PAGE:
Though there are no quotes, the New Testament does make numerous allusions to the deuterocanonical books. For one strong example, examine Hebrews 11:35: "Women received their dead by resurrection. Some were tortured, refusing to accept release that they might rise again to a better life."

Even contemporary news can be referenced in Scripture, (Luke 13:1-3) which does not mean it is the latter, but, in contrast to the basis for Catholic oral tradition being the word of God, affirmation of such by inspired Scripture surely means it is true. And in contrast to canonical writings, the deuteros (Apocrypha) were never referred to as scripture as in "Search the scriptures" (John 5:39) and to Sadducees Ye do err, not knowing the scriptures, nor the power of God (Matthew 22:29) or "It is written."(Mt. 4:4)

"Early Christians read the Greek translation of the Old Testament, the Septuagint. It included the seven deuterocanonical books.

Which is a repetition of the deceptive statement which was dealt with earlier.

Since there was disagreement between some Church Fathers, it became obvious that no individual could provide an infallible list of inspired books.The bottom line: "We have no other assurance that the books of Moses, the four Gospels, and the other books are the true word of God," wrote Augustine, "but by the canon of the Catholic Church."

Which presumption would logically mean that first century souls had no other assurance that the books of Moses were the true word of God," yet the manifestly did! And rather than the historical magisterium infallibly indisputably defining what and who was of God, the church began with common souls assuredly ascertaining that both men (such as the prohets and John the baptizer: "for all men counted John, that he was a prophet indeed" (Mark 11:32) and writings were of God. (John 7:40-42)

So much for the presumption of Rome with her the novel and unScriptural premise of ensured perpetual magisterial infallibility.

• One must either trust a rabbinical school that rejected the New Testament 60 years after Christ established a Church, or one must trust the Church he established.

Which is simply a reiteration of ignorance dealt with before, as well as pure propagada, For the fact is that the church of Rome (nor the EOs, if less aberrant) cannot claim to be the one true and apostolic church, since distinctive Catholic are not manifest in the only wholly inspired substantive authoritative record of what the NT church believed (including how they understood the OT and gospels), which is Scripture, especially Acts thru Revelation.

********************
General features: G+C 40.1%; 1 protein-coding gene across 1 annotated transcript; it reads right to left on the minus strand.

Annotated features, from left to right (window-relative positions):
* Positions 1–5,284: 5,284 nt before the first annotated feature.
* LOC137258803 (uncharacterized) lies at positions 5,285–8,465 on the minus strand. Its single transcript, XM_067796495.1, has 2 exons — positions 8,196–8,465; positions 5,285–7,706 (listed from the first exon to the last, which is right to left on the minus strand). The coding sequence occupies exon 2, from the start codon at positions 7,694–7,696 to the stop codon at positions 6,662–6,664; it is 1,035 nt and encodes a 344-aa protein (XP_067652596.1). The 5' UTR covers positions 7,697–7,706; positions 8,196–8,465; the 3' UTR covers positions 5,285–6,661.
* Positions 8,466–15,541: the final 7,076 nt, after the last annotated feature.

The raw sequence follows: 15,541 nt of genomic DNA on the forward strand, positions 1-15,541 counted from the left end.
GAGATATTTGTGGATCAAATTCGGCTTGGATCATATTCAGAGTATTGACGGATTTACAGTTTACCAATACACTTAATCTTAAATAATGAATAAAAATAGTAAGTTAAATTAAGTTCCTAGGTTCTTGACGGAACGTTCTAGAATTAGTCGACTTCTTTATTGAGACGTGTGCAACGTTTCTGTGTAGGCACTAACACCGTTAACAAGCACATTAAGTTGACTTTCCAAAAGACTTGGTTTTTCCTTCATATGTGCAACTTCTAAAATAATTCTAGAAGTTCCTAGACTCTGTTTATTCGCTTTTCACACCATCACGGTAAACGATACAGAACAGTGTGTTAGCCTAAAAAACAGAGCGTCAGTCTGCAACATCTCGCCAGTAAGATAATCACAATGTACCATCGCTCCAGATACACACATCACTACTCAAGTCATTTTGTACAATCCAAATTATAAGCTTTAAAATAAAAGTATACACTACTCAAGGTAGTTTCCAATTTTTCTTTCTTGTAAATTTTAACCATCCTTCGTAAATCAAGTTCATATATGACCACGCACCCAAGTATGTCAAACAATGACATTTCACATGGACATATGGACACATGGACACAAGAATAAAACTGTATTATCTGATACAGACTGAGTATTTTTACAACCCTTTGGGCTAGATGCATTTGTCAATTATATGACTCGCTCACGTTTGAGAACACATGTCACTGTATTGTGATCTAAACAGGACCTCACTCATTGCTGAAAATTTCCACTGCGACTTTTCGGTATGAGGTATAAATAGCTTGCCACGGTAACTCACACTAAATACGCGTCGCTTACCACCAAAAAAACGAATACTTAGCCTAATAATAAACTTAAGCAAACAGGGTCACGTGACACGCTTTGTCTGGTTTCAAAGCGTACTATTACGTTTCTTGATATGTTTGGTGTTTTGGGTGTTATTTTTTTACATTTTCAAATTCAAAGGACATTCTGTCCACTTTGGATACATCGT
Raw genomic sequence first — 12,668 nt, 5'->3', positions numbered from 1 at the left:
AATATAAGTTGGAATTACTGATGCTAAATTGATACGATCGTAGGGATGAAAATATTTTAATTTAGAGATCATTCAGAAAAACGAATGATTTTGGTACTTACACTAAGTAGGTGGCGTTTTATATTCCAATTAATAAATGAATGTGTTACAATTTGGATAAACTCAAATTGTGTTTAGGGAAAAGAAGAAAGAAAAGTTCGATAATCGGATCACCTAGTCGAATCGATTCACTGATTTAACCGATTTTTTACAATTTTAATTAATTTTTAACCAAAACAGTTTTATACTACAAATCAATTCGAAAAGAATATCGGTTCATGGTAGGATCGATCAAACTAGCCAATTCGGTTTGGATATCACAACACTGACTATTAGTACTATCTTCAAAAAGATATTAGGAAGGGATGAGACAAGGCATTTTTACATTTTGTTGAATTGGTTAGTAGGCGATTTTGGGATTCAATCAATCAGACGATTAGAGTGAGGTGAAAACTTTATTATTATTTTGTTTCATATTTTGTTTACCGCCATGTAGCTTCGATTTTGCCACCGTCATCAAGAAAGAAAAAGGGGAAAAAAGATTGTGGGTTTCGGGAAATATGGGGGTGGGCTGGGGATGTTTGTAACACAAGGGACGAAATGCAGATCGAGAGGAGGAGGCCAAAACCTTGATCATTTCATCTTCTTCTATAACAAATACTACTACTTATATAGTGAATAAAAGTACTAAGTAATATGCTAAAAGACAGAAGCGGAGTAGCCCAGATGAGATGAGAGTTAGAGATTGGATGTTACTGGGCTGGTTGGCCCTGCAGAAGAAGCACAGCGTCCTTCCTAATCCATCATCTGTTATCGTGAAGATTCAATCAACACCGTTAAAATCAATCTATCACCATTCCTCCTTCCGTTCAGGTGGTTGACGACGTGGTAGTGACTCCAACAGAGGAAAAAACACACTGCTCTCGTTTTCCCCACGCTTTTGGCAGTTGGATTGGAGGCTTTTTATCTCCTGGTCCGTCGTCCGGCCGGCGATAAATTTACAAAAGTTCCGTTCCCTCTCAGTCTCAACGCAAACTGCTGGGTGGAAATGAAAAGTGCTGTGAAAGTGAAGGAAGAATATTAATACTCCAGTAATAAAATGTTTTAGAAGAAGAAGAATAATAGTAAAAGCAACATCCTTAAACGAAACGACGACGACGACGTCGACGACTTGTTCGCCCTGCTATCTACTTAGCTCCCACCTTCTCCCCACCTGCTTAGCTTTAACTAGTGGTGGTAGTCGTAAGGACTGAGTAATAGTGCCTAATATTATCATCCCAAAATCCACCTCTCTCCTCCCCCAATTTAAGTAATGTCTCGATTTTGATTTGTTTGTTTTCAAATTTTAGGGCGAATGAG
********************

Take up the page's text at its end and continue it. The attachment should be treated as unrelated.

Which deserves our trust? Martin Luther makes a pertinent observation in the sixteenth chapter of his Commentary on St. John "We are obliged to yield many things to the papists [Catholics]—that they possess the Word of God which we received from them, otherwise we should have known nothing at all about it."

Which helps the RC argument how? The Catholic logic is that if one is indebted to Catholicism for the Bible then it means acknowledging and submitting to Catholicism as being the infallible authority on what it consists of and means.

However, this logically means that first century souls should have submitted to those who sat in the seat of Moses over Israel, (Mt. 23:2) who were the historical instruments and stewards of Scripture, "because that unto them were committed the oracles of God," (Rm. 3:2) to whom pertaineth" the adoption, and the glory, and the covenants, and the giving of the law, and the service of God, and the promises" (Rm. 9:4) of Divine guidance, presence and perpetuation as they believed, (Gn. 12:2,3; 17:4,7,8; Ex. 19:5; Lv. 10:11; Dt. 4:31; 17:8-13; Ps, 11:4,9; Is. 41:10, Ps. 89:33,34; Jer. 7:23)

And instead they followed an itinerant Preacher whom the magisterium rejected, and whom the Messiah reproved them Scripture as being supreme, (Mk. 7:2-16) and established His Truth claims upon scriptural substantiation in word and in power, as did the early church as it began upon this basis. (Mt. 22:23-45; Lk. 24:27,44; Jn. 5:36,39; Acts 2:14-35; 4:33; 5:12; 15:6-21;17:2,11; 18:28; 28:23; Rm. 15:19; 2Cor. 12:12, etc.)

Note also that whenever you see a Catholic quote Luther as this one , one should avail the research of James Swan a site search (site:beggarsallreformation.blogspot.com
"We are obliged to yield many things" ..).

Thus once again the sophistry of (money-begging) Catholic Answers is once again exposed, but the grace of God.